Day 4: Killer Fish Caught - Panic Ensues
Position: 05:36.6N 025:01.8W
Noon to Noon Run: 157 miles
I apologise for the break in transmission yesterday, but the fact was that I had fallen behind on the blog so it was always going out 36 hours after the event. So here we are, back up to date again.
Yesterday we were approaching the dreaded Doldrums. The
Doldrums is the band across the
Our first indication that the Doldrums were approaching came last night when we saw great sheets of lightning flickering across the sky many miles in front of us. Over the next few hours the previously steady wind slowly faded away and started shifting direction. We held the cruising chute throughout the night but come dawn we were barely trickling along, the mainsail was slatting and the cruising chute hung limply in the water. We made the decision to take the sails down and turn on the engine just as the first drops of rain began to fall – the first rain I had seen in months. Within seconds visibility was down to less than 100m as the rain came down in biblical quantities. Thunder rumbled overhead. It was dark, cool, wet, windless and eery. When the squalls do come, they come in fast and vicious. Within seconds the wind increases from less than 10 knots to more than 30 knots. As we are now 700 miles from land (and particularly as we aren’t racing) we’ve decided not to use the cruising chute again until we are out of the Doldrums in perhaps 24 hours time. So with everybody turning their engines on for varying amounts of time, the competitive element of the crossing is temporarily on hold. The non-race will resume once more when we are out of the Doldrums.
Talking of not racing, we do get a report emailed to us by the rally organisers every day with feed back they receive from other rally boats. Although we can only understand part of the shorthand French, we understand that two boats have hit whales. The boats were undamaged but one of the whales sadly was bleeding badly after the encounter.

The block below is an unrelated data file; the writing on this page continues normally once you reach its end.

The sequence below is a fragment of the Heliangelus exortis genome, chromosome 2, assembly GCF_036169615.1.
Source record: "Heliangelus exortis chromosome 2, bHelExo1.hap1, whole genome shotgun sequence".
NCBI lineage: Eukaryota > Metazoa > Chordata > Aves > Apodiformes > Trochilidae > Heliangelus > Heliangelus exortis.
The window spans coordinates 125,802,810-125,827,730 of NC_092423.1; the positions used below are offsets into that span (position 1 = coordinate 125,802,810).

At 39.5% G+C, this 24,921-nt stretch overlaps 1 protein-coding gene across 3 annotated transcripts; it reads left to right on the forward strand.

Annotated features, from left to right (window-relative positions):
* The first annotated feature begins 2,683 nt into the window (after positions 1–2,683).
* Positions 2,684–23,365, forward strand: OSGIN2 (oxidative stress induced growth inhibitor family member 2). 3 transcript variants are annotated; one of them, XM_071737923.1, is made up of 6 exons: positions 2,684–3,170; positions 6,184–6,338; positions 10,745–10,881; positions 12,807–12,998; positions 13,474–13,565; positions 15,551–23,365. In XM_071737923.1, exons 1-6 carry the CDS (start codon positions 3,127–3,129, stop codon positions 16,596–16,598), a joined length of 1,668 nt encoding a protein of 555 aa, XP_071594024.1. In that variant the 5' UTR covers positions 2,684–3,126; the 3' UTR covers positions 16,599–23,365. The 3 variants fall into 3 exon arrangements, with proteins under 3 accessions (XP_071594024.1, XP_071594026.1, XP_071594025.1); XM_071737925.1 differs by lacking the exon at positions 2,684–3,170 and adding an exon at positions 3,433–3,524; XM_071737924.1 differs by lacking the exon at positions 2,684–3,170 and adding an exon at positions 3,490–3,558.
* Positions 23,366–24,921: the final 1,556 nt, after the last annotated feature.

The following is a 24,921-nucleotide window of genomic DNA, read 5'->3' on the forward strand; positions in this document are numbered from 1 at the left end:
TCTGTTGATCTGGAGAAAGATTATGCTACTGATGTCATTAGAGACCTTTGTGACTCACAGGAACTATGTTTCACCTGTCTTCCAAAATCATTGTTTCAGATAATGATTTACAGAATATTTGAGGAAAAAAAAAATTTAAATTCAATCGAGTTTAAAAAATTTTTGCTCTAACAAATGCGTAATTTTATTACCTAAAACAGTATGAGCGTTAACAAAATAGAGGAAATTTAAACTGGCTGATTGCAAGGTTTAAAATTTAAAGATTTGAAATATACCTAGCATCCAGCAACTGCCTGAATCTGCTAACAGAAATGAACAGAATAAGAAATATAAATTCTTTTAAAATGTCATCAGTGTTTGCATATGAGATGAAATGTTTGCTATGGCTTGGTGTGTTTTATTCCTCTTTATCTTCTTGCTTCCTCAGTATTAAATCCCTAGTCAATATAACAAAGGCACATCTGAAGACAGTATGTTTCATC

We, too, have had encounters with marine life. We hadn’t bothered to put out a fishing line as we had some previously caught fish in the freezer and we have half a cow to get through (we bought two enormous and absolutely delicious vacuum packed Brazilian beef fillets in Mindelo which we are now transporting back to Brazil). Yesterday morning we put out one of our last remaining lures and before long we had a fighter on the line. We hauled it in and found a large fish (about a metre long) with a vicious set of teeth thrashing about on the end of it. A junior member of the sailfish family we believe. What to do?
Neil fancies himself as something of a Bear Grylls, but
I’ve never heard such a fuss. There were girly shrieks as first he tried to
lasso its tail to haul it on board, and then he donned massive gloves to try and
lift the thrashing beast on board.
“How can I put it in the bucket” Neil shouted back “It’s so big I couldn’t even fit it’s head in the bucket”.
“Then why don’t you just cut its head orf?”
“Because it might get just a little bit angry and this thing’s capable of biting my arm off”.
Eventually the fish died of boredom and within 20 minutes
it had been gutted, cut into eight large steaks and four large fillets with some
of the steaks cooked to perfection by
Responsible yachts sail passages dry – no alcohol. This
is not a responsible yacht. Happy Hour (or “six o’clocksies” as
I, meanwhile, have been taking the opportunity to get to grips with astronavigation, so I’m constantly popping up on deck with the sextant to take sights and then going below, wrapping a wet towel round my head and struggling with the intricacies of spherical trigonometry. I’ve managed a couple of fixes between 5 and 10 miles of where we actually are which is gratifying but I am still a million miles from being a competent astronavigator. Much more practice required.
But the revelation on board has been Peter, my son. He came on board a very inexperienced sailor. But apart from filming the documentary he has thrown himself into the learning curve of sailing, mastering all of the skills with minimal instruction. The boy’s a natural. A chip off the old block. So far he has been awarded no fewer than seven Mina2 Gold Stars – that’s right, seven. Mina2 Gold Stars are as rare as hens’ teeth. They are like a combination of the VC and a Olympic Gold Medal. Until now only a total of five have ever been awarded, and no person has ever won more than one. What a boy!
But it’s a shame that some people can’t bear to see others succeed. Neil has been in an increasingly odd mood. He refuses to talk to Peter and keeps on muttering about “nepotism”, whatever that means.